18 June 2012

Figs and Bacon

The farmer's market at the Ferry Building in SF is an oddity; both a large tourist draw as well as a favorite of locals. Unlike the Powell-Hyde/Powell-Mason cable car lines, Fisherman's Wharf, and Alcatraz, the number of tourists at the market Saturday morning is likely less than locals. In addition to finding the rare and elusive mingling of tourists and locals (see also "Dolores Park" and "Alamo Square"), one can usually find meal inspiration. Sitting on a bench with E, drinking morning inspiration, she mentioned making pasta dough was really easy and we decided to add it to the "cook sometime" list. Otherwise, our goal was some fruit with which to make sorbet and something for dinner.
We rambled through the market, looking for tasty things. My wonderful discovery last week of tiny brussels was not to be repeated, though E spied some lavender to pretty up my place with. We also impulse-purchased some figs; I thought on a whim, but E had something in mind for them. Having completed a loop, we decided the lavender would go great with blueberry so off I went to get a basket. I also asked the mushroom man for some recommendations as I've been attempting to convince my taste buds of them; he suggested a variety I can't remember the name of for a pasta primavera. A meal had formed - pasta primavera with homemade noodles.
Now, as is often the case, I was mistaken on the matter of a pasta primavera. E suggested we add carrots and peas; I replied that, no, the dish was just deconstructed mushroom sauce. It wasn't until this morning, several days after devouring the meal, I discovered my error. According to the great settler of debates, Wikipedia most decidedly decided in E's favor - carrots and peas are in. Oh well, oh well. It was still good, though not the star of the meal. That would be these figs:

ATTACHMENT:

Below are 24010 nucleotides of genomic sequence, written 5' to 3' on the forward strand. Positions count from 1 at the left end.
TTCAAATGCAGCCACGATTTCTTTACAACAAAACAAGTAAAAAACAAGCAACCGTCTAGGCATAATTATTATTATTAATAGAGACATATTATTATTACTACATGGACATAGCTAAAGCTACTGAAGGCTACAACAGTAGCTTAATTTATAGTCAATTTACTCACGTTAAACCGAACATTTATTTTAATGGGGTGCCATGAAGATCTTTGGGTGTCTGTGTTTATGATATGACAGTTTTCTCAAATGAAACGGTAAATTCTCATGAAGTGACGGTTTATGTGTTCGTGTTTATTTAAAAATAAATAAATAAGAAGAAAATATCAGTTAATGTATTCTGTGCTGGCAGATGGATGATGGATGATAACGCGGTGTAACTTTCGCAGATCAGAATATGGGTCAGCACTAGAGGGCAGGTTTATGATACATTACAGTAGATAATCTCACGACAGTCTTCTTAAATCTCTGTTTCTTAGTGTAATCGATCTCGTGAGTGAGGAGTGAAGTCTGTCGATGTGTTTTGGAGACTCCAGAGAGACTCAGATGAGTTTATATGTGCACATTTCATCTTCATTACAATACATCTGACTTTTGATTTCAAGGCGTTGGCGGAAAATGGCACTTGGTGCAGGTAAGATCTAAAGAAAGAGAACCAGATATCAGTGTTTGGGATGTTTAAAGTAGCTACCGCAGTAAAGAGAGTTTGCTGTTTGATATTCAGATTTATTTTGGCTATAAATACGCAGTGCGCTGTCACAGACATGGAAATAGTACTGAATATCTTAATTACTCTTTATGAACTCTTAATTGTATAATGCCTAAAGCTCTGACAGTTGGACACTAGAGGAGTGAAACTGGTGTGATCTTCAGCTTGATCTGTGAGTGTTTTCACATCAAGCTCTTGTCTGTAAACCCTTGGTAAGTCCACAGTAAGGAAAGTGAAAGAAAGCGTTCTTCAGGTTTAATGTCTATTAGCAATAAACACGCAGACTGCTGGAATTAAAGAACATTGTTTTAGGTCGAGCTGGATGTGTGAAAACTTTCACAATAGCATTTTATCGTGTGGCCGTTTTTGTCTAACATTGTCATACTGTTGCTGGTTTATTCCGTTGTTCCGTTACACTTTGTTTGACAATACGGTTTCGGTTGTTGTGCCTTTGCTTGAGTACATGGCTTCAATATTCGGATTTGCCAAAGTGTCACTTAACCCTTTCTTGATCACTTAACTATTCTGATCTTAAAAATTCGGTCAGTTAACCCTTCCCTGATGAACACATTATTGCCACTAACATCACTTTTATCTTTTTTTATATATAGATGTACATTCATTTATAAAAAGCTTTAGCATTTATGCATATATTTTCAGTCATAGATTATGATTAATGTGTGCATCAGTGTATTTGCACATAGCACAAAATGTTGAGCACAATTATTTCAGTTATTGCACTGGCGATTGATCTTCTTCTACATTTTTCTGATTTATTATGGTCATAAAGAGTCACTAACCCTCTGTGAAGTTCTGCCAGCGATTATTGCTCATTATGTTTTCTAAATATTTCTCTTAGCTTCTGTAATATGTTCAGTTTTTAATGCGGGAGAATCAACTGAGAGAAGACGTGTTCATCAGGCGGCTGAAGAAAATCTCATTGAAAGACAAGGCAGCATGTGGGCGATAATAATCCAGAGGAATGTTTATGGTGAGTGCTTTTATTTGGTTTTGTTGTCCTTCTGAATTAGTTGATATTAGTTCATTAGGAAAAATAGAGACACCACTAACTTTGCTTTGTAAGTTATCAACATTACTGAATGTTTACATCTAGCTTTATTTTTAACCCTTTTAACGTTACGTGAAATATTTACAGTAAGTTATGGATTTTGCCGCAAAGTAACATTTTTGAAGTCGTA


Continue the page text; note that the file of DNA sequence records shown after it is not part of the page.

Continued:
Warmed figs, with bacon, garlic, rosemary, and lavender topped with the smallest amount of goat cheese. This is based on a recipe from The Herbal Kitchen that E had been eyeing for quite some time and even, apparently, planned for the figs from the get-go. An aside on this book: I have yet to make anything less than excellent from it; these are simple, restaurant-worthy dishes in home kitchen-worthy preps. The figs, though, the figs! I would gladly eat these again, then have even more of them after. Most of the prep can be done an hour or more in advance of eating them, at which point they need only five minutes in a warmed oven, making them perfect for lightening a cooking load.
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Warm Figs With Bacon and Goat Cheese
Makes enough for 2 people to devour, but scales well
3 ripe figs
2 pieces bacon
1-2 cloves garlic, minced
rosemary (fresh is better)
lavender (fresh is better)
goat cheese

Preheat oven to 350. Cook bacon in a pan, rendering the fat out and crisping it. When the bacon is crisped, remove and pat dry. Pour of some, but not all, of the bacon grease - keep roughly a tablespoon or so, enough to lightly coat the pan. Add the minced garlic and herbs to the pan, cooking for a few minutes until the garlic is slightly browned; remove from heat. Dice the garlic into small pieces, eating some, then add back to the pan with garlic and mix. Slice each fig in half and, using a spoon or thumb, create a depression in the center of each. Spoon some of the mixture into each of the figs. Five minutes before you want to eat them, add a tiny dollop of goat cheese to each and place in oven for five minutes. Eat immediately.
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Homemade Pasta
Serves 2
1 egg
twice as much semolina flour as egg, by weight
tsp olive oil
pinch salt

First, a note: don't use 100% semolina flour, as we did. 50/50 semolina/all-purpose is probably better. In a small bowl, mix the salt and flour together. Form a divot in the middle. Break the egg yolk with your finger, mix it around a little, then put it in the divot with the tsp olive oil. Mix, lightly, by hand to incorporate the ingredients. It should form a nice dough. Knead, flouring as necessary, for 10 minutes. Place in a bowl and cover to let the gluten rest for 30 minutes.

Prepare a pot of water to boil, with a little salt. Lightly dust a work surface in semolina flour and pull out the rolling pin. Roll the pasta into a thin sheet. No, thinner than that. As thin as you can manage, and then some. Really thin. Doing this by hand is hard. Once rolled, cut into desired shape. Boil for a few minutes, until done. Eat at once.

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